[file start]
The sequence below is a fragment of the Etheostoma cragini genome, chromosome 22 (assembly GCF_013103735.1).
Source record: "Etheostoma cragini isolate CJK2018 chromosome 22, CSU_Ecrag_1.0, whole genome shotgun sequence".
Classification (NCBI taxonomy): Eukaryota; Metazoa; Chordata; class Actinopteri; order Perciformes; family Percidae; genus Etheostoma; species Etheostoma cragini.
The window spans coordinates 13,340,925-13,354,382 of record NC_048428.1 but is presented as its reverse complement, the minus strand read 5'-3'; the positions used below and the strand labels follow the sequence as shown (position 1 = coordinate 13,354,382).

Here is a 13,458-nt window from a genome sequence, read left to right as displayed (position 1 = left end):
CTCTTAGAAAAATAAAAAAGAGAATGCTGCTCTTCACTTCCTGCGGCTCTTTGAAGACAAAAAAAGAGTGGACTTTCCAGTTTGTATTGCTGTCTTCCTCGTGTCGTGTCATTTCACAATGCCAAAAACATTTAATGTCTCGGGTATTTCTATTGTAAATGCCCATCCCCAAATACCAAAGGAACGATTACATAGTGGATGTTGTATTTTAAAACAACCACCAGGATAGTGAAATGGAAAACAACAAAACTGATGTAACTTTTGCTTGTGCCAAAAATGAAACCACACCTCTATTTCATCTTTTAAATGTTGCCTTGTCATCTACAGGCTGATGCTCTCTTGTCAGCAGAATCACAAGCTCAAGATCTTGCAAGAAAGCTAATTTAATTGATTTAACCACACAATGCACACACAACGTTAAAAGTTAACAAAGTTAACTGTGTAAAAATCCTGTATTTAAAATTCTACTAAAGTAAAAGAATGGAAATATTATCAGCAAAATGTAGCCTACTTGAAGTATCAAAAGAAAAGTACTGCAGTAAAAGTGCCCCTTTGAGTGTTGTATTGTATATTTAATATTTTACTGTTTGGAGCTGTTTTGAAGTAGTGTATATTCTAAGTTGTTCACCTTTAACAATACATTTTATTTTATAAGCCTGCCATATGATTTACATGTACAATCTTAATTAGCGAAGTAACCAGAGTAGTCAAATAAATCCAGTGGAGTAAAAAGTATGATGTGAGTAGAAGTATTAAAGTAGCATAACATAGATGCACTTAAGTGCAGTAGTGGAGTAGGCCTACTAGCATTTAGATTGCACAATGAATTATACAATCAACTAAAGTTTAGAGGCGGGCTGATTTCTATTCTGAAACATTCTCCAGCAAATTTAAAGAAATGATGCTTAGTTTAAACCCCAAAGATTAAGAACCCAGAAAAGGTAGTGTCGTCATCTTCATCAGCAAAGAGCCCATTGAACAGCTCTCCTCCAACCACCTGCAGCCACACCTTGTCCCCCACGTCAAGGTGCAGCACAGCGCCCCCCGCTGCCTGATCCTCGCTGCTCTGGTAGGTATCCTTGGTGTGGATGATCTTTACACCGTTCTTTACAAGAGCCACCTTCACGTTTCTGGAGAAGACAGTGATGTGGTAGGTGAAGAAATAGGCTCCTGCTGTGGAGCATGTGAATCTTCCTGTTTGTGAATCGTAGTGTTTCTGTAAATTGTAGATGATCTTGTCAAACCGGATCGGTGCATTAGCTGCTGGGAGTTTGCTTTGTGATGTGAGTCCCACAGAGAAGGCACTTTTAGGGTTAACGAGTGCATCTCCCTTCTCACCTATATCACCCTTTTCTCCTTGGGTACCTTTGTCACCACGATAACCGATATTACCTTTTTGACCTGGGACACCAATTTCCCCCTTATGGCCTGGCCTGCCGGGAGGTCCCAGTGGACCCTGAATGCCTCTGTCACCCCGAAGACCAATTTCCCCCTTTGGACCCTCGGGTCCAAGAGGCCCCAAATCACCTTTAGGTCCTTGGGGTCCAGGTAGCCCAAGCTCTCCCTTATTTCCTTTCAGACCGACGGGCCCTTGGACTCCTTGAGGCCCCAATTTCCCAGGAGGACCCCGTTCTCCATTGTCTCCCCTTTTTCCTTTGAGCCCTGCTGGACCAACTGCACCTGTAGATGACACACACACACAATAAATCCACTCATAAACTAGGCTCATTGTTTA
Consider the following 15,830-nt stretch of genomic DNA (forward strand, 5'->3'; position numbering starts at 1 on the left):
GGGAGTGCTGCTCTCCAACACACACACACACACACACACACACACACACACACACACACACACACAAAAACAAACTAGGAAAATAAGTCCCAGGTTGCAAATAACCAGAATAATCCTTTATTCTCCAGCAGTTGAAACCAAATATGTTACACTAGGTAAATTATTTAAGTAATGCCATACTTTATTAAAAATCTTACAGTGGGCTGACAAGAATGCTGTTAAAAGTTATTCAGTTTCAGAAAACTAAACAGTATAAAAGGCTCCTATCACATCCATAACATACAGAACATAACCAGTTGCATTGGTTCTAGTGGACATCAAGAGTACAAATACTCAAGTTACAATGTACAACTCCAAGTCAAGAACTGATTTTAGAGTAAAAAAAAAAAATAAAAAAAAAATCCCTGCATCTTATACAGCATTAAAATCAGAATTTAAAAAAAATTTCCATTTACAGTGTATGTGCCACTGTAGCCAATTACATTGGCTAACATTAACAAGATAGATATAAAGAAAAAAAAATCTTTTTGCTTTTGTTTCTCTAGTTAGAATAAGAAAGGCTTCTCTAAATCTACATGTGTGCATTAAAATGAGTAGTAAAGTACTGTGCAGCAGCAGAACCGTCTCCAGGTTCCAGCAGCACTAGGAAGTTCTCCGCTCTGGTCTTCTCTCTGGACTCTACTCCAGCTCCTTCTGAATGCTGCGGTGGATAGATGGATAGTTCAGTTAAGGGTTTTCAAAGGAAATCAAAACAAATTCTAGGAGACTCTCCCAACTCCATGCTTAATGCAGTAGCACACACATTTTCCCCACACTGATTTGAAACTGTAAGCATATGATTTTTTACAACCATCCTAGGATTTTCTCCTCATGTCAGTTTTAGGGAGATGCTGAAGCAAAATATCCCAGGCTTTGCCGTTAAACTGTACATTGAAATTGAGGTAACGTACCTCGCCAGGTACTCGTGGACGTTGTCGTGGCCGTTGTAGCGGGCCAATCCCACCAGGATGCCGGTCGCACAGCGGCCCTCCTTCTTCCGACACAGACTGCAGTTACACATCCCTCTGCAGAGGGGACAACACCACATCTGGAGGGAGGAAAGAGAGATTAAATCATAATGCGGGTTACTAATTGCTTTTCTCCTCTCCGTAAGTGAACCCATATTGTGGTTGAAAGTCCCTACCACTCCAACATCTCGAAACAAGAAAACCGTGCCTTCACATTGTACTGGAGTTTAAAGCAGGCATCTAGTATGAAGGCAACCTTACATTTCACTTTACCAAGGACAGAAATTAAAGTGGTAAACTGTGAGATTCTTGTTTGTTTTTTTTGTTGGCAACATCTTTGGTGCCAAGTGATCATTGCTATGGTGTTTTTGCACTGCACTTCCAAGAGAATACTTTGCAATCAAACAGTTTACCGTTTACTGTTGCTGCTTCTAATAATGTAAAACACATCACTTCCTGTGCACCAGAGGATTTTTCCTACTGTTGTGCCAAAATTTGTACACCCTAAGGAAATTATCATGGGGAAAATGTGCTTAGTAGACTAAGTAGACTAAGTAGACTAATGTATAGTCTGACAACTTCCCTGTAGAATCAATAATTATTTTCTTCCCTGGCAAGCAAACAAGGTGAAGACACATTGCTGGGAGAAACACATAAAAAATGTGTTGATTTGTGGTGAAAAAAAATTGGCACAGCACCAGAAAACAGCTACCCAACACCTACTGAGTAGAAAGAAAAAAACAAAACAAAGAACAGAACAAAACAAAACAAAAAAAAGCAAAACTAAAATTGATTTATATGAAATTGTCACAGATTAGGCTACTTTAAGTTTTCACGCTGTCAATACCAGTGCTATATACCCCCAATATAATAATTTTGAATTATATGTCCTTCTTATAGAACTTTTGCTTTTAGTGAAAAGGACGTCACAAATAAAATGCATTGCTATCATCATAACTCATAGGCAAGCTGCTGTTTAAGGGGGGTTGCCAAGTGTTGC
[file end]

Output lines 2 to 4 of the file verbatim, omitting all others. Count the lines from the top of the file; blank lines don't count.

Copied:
Source record: "Etheostoma cragini isolate CJK2018 chromosome 22, CSU_Ecrag_1.0, whole genome shotgun sequence".
Classification (NCBI taxonomy): Eukaryota; Metazoa; Chordata; class Actinopteri; order Perciformes; family Percidae; genus Etheostoma; species Etheostoma cragini.
The window spans coordinates 13,340,925-13,354,382 of record NC_048428.1 but is presented as its reverse complement, the minus strand read 5'-3'; the positions used below and the strand labels follow the sequence as shown (position 1 = coordinate 13,354,382).